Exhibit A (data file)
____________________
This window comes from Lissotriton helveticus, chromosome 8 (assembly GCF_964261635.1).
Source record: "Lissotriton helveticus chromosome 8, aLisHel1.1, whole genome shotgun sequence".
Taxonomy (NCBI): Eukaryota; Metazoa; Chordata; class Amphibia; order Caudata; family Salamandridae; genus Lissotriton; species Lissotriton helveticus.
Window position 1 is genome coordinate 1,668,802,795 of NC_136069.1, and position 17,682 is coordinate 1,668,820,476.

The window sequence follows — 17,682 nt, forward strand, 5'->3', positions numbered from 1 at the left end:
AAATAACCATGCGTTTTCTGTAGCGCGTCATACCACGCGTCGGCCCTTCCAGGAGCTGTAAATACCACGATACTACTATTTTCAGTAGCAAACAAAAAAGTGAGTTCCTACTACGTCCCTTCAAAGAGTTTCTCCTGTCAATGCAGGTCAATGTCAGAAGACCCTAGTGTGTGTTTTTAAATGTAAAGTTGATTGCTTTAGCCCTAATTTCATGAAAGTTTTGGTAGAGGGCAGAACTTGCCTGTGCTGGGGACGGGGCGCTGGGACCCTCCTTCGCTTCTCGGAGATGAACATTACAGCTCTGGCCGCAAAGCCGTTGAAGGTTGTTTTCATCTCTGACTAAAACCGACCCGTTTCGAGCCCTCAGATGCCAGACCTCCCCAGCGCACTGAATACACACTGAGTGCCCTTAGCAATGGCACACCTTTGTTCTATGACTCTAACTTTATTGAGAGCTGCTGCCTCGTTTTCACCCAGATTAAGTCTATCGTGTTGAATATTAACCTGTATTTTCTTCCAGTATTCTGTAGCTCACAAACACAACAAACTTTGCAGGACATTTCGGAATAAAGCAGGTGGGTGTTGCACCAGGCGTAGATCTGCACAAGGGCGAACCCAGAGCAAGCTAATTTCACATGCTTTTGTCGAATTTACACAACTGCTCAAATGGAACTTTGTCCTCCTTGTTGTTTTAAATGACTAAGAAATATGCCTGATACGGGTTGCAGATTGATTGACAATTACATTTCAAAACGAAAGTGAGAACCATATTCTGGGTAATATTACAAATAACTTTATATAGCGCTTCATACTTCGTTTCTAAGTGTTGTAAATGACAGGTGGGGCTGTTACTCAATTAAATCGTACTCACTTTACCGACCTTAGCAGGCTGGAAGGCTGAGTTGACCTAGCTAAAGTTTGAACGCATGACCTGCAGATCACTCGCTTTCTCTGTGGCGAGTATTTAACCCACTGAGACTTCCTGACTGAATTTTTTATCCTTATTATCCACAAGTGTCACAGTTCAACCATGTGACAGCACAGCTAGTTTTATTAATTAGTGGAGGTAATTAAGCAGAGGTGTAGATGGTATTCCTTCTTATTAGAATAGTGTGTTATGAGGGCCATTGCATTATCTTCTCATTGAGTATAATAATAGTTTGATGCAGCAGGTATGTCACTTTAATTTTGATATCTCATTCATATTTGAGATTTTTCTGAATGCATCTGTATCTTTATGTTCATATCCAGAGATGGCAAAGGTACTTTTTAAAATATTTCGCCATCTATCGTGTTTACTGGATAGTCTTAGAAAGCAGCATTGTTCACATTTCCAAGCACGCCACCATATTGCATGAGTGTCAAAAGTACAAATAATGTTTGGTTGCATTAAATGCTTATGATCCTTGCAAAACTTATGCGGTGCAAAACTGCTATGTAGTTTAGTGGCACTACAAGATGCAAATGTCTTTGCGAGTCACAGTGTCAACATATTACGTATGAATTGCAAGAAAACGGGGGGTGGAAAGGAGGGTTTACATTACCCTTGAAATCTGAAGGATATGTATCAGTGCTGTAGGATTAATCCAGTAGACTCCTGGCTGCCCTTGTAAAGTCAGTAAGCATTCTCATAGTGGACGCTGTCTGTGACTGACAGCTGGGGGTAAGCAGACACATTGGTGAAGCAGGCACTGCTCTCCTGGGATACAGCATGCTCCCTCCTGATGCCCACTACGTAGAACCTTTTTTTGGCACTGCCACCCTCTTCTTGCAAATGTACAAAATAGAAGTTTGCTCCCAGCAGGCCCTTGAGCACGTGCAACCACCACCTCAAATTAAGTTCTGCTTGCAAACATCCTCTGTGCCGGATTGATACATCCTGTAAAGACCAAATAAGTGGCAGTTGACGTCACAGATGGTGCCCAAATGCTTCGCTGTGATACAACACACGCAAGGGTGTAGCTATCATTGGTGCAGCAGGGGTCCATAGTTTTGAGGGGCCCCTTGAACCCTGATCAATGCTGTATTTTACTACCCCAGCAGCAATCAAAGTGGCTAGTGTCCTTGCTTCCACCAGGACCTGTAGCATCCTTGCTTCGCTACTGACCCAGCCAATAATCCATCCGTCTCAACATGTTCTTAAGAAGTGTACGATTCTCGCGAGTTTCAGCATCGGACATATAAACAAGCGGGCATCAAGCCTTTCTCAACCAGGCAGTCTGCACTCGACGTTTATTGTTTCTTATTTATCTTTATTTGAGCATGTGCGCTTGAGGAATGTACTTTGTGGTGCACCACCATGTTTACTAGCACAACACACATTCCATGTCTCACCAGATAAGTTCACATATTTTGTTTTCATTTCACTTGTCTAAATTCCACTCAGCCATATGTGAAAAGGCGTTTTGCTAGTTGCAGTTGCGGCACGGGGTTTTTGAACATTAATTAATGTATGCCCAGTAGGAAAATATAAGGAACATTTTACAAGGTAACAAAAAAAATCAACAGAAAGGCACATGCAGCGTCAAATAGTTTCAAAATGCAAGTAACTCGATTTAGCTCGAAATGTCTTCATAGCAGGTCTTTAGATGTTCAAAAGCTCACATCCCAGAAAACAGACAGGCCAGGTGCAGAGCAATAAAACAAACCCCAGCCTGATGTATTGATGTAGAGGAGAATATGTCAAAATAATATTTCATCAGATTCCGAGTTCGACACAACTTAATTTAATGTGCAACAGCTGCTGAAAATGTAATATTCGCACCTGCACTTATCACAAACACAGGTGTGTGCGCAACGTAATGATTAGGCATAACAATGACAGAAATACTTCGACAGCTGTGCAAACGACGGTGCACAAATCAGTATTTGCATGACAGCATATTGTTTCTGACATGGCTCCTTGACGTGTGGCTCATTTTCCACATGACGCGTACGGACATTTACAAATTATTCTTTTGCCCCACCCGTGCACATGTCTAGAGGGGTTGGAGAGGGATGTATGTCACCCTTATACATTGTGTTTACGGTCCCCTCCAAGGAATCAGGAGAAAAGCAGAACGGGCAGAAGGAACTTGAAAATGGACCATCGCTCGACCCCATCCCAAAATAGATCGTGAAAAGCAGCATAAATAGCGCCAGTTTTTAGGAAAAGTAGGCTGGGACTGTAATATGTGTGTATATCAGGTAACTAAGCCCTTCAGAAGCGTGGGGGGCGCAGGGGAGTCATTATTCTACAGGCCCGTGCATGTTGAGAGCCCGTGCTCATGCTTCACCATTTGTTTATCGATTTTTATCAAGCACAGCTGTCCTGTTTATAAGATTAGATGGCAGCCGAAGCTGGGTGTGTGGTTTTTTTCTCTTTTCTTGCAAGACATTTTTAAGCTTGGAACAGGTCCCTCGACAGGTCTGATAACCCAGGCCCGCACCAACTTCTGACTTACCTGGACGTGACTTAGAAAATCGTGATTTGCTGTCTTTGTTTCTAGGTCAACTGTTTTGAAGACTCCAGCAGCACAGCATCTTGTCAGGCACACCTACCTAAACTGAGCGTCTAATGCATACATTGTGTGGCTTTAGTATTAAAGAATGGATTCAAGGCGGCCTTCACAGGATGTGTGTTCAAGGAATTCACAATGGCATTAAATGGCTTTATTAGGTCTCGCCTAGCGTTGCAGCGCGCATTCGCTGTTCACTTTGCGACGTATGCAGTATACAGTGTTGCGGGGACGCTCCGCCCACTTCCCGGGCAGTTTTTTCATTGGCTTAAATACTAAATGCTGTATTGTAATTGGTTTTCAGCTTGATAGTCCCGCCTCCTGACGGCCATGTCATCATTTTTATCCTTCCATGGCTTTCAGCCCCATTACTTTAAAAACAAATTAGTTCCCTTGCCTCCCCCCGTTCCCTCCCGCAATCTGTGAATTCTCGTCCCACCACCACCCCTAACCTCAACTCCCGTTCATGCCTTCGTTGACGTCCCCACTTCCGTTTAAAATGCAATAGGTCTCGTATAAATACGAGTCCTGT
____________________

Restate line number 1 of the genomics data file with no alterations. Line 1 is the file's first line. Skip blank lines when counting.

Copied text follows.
This window comes from Lissotriton helveticus, chromosome 8 (assembly GCF_964261635.1).